New study shows mangroves may protect against sea level rise

22 July 2015

New research shows mangrove forests could play a crucial role in protecting coastal areas from sea level rise caused by climate change.

A joint study between Associate Professor Giovanni Coco from the University of Auckland’s School of Environment and colleagues at the Universities of Southampton (Dr Barend van Maanen) and Waikato (Dr Karin Bryan), used leading-edge mathematical simulations to study how mangrove forests respond to elevated sea levels.

The new model incorporates biophysical interactions to study the formation of tidal channel networks, how these channels are modified by mangroves and how mangroves are in turn affected by channel evolution.

The researchers studied the evolution of the channels by using a hybrid model that connects biotic (mangroves) and abiotic (currents and transport of sediment) processes, to simulate their interaction.

In particular the research focused on how estuarine environments with and without mangroves responded to sea level rise.

The study also used longer timeframes than have been incorporated into this type of modelling work than ever before, studying mangrove evolution for hundreds of years.

The research found that as a mangrove forest begins to develop, the creation of a network of channels is relatively fast. Over 160 years, tidal currents, sediment transport and mangroves significantly modify the estuarine environment, creating a dense channel network.

Within the mangrove forest, these channels become shallower through organic matter from the trees, reduced sediment resuspensions (caused by the mangroves) and sediment trapping (again caused by the mangroves)and the sea bed begins to rise, with bed elevation increasing a few millimetres per year until the area is no longer inundated by the tide.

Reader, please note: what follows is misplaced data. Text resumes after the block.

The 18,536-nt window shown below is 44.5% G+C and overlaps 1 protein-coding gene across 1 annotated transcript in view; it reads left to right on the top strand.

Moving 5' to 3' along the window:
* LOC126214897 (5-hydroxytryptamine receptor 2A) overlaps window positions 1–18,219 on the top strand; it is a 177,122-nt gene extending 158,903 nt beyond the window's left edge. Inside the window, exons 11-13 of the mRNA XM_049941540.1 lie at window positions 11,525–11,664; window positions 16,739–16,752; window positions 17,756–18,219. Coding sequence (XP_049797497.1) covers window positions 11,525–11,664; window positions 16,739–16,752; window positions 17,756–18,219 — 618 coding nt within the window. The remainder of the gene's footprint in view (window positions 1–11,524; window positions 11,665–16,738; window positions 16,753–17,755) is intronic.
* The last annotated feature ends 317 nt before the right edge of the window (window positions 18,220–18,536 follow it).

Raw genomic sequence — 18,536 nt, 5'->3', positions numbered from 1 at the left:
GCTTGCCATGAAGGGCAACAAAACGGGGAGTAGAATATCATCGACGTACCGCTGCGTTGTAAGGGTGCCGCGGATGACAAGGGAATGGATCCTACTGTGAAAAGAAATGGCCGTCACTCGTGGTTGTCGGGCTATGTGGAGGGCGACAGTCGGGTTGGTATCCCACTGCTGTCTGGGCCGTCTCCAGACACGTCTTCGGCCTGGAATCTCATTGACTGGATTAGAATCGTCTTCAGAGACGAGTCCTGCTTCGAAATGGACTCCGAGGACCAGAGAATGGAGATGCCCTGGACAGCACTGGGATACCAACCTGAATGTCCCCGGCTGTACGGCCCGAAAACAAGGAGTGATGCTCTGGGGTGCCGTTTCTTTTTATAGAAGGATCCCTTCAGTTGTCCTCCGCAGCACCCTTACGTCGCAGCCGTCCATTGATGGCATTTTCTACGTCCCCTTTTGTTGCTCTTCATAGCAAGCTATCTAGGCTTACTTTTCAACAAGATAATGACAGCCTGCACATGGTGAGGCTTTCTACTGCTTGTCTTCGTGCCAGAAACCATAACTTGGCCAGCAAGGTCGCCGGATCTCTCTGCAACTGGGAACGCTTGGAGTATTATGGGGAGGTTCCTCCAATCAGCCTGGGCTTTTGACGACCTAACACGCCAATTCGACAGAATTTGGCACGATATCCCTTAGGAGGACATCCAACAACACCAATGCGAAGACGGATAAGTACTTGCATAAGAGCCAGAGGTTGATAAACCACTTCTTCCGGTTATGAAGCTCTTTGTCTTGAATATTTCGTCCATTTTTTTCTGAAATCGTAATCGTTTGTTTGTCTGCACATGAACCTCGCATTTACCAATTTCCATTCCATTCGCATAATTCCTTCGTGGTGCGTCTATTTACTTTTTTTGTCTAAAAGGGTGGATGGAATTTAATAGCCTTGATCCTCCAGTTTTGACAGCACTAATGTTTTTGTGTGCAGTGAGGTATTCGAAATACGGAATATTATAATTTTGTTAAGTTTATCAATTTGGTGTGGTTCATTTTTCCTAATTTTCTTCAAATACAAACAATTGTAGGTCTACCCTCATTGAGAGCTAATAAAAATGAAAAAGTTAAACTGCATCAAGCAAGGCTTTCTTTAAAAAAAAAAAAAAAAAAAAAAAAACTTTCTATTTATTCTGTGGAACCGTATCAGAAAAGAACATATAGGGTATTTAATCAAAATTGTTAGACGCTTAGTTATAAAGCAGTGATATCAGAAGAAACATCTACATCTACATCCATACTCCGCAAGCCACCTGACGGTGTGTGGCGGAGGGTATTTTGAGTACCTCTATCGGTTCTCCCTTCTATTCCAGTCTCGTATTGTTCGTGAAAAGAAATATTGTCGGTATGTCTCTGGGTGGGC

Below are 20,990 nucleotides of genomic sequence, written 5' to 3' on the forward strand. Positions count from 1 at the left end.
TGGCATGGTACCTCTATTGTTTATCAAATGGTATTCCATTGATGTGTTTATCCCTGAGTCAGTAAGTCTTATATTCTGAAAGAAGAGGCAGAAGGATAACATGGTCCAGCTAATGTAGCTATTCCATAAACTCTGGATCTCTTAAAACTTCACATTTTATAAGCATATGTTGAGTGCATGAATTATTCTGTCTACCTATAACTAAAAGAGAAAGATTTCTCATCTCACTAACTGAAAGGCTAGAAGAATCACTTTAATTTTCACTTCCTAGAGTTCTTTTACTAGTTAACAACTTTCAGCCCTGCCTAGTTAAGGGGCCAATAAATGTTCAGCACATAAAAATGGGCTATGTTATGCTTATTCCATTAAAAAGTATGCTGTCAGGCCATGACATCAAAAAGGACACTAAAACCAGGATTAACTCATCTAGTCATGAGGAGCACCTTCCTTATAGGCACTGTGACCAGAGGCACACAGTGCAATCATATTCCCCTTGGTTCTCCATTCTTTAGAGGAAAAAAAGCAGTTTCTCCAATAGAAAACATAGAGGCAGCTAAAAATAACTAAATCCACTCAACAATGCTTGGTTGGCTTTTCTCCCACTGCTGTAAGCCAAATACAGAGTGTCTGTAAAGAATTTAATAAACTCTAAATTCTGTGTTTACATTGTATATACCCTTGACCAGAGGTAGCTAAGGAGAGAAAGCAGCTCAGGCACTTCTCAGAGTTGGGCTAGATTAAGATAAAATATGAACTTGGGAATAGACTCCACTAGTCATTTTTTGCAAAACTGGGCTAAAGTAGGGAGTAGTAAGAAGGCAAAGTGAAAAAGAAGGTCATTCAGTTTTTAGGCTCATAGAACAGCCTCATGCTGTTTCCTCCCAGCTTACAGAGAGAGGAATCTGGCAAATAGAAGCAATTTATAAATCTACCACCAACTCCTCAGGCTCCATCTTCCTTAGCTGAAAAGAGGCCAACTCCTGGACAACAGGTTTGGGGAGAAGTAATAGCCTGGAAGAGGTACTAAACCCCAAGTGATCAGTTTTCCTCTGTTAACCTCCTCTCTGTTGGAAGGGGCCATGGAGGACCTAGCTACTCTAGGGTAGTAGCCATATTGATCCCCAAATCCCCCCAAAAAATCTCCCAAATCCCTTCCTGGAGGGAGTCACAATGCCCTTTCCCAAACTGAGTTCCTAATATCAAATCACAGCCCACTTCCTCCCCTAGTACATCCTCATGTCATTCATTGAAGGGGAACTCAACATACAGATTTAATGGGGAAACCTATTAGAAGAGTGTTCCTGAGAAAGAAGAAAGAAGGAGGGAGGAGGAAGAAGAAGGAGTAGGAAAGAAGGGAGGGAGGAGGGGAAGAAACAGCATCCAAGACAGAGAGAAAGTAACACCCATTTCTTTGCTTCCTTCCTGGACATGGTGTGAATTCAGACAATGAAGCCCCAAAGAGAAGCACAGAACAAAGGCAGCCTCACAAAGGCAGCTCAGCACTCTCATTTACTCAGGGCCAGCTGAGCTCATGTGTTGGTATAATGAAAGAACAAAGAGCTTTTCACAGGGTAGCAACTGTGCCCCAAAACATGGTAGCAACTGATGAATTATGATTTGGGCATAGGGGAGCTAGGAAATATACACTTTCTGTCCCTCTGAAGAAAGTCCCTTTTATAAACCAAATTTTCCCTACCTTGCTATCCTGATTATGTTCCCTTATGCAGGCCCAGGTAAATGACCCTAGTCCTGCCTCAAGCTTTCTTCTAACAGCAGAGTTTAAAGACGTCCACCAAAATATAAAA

In modelling of sea level rise in the study, the ability of mangrove forest to gradually create a buffer between sea and land occurs even when the area is subjected to potential sea level rises of up to 0.5mm per year. Even after sea level rise, the mangroves showed an enhanced ability to maintain an elevation in the upper intertidal zone.

“These findings show that mangrove forests play a central role in estuarine and salt marsh environments,” Associate Professor Coco says.

“As we anticipate changes caused by climate change, then it’s important to know the effect sea level rise might have, particularly around our coasts.

“Mangroves appear to be resilient to sea level rise and are likely to be able to sustain such climatic change. The implications for the New Zealand coastline are considerable and will require new thinking in terms of sediment budgets and response to climatic changes.”

This paper is the result of a series of papers to study estuarine morphodynamics initiated thanks to funding from NIWA and the University of Waikato.


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